Later that year, he told The Independent that he believed his former business partners were behind the attack. The men he named claimed to be friends of Mr Putin, which, Mr Gorbuntsov claimed had slowed an investigation by Russian authorities.

No one was ever caught for the shooting.

Later that year, Alexander Perepilichnyy, who was helping Swiss prosecutors uncover a multi-million pound money laundering scheme used by corrupt Russian officials, died in mysterious circumstances outside his home in Weybridge, Surrey.

The businessman collapsed while out running and it was intially believed he had suffered a heart attack.

However, traces of a poison that can be found in the gelsemium plant were later found in his stomach.

The British government was accused of turning a blind eye to evidence that he was assassinated on Vladimir Putin’s direct order.

"We strongly believe that Perepilichnyy was assassinated on direct orders from Putin or people close to him," a senior US intelligence official said at the time.

Chris Phillips, the former head of Britain’s National Counter Terrorism Security Office also said: “There’s no way it wasn’t a hit. It’s ridiculous."

The following year, oligarch Boris Berezovsky, a vocal critic of Mr Putin’s regime, was found hanged in March 2013 in an apparent suicide.

But the pathologist who conducted his postmortem said he was unable to rule out murder and a coroner recorded an open verdict on his death.

Then in December 2014, one of his associates Scot Young, was found impaled on railings in Marylebone after allegedly falling from his flat.

He told his partner he was planning on jumping moments before he was found, but a coroner ruled there was insufficient evidence to rule his death was a suicide.

Elsewhere in the world, nine high-profile Russians have died in mysterious circumstances since the US presidential election on 8 November 2016.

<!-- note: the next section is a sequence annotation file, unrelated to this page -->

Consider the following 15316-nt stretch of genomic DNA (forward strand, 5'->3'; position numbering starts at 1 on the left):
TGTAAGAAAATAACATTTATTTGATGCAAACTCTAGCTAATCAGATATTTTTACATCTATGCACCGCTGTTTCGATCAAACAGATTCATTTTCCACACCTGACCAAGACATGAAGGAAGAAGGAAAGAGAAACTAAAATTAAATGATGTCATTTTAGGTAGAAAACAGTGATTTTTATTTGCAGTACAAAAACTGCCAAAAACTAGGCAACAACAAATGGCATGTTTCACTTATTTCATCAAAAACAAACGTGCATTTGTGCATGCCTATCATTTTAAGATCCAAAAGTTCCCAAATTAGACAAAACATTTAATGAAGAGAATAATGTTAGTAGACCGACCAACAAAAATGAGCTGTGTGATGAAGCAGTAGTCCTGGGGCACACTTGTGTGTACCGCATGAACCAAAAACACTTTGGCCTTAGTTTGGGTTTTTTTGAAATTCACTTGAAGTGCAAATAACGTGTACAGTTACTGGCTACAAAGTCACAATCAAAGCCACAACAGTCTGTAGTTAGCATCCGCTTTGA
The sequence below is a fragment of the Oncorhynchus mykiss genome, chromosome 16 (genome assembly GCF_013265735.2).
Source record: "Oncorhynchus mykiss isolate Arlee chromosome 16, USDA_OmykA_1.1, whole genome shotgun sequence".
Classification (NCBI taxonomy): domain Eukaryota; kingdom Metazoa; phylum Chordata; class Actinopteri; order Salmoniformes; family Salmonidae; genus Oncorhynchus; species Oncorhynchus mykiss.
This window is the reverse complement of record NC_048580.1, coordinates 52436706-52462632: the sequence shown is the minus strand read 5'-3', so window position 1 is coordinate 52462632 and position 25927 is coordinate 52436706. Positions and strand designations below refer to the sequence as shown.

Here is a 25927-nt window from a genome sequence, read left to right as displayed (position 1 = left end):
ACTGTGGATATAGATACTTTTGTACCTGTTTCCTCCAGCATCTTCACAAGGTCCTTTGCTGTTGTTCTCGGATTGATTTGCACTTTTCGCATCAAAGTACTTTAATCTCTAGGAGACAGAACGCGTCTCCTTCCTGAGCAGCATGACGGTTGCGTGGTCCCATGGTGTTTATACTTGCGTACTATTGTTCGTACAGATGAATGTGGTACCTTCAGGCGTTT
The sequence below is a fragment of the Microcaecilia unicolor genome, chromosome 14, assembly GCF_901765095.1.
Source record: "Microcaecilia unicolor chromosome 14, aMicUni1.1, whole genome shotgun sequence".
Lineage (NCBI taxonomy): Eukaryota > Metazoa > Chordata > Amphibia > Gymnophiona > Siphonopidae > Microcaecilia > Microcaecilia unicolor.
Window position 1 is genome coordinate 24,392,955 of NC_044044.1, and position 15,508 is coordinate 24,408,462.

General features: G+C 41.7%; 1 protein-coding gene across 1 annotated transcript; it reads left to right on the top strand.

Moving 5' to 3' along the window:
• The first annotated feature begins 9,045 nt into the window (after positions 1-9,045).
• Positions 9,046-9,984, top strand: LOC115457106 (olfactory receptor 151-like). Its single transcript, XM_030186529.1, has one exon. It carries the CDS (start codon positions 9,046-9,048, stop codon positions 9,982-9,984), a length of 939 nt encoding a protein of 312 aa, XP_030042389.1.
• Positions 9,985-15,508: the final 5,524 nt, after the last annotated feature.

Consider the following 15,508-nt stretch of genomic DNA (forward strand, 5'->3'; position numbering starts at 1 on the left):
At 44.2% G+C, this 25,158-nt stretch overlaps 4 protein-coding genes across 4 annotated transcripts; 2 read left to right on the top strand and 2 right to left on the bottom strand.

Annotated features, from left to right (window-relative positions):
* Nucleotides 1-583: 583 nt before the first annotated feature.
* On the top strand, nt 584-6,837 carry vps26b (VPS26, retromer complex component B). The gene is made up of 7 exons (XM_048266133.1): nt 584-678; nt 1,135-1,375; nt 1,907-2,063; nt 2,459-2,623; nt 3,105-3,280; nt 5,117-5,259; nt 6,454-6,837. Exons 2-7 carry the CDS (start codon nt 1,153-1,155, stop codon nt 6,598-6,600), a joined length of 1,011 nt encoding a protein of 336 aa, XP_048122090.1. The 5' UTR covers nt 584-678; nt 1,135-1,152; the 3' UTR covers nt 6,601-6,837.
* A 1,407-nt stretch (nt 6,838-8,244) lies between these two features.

Six Russian diplomats have died since Donald Trump’s victory, although many of their deaths have been ruled “natural” or not suspicious.

In January, Russia's ambassador to India, Alexander Kadakin, died after a short illness. A spokesperson for the Russian embassy in New Delhi said there was nothing ”special or extraordinary” about the circumstances that led to his death.

Senior diplomat at the Russian embassy in Greece ​Andrey Malanin was found dead the same month.

Russia’s ambassador to the United Nations (UN), Vitaly Churkin, also died suddenly last February from an apparent heart attack. He was “in his office fulfilling his duties” when he died, according to a statement from the Russian mission at the UN.

In March 2017, Denis Voronenkov, a Russian politician who fled to Ukraine, was shot outside a hotel in the country's capital Kiev. Ukraine’s president called the shooting a “Russian state terrorist act” – although authorities in Moscow have denied the country player a role in his death.

In August, Russia’s ambassador to Sudan Migayas Shirinskiy died of an acute heart attack while swimming in his pool in the Khartoum.

Join our commenting forum

Join thought-provoking conversations, follow other Independent readers and see their replies


Thank you for registering

Please refresh the page or navigate to another page on the site to be automatically logged inPlease refresh your browser to be logged in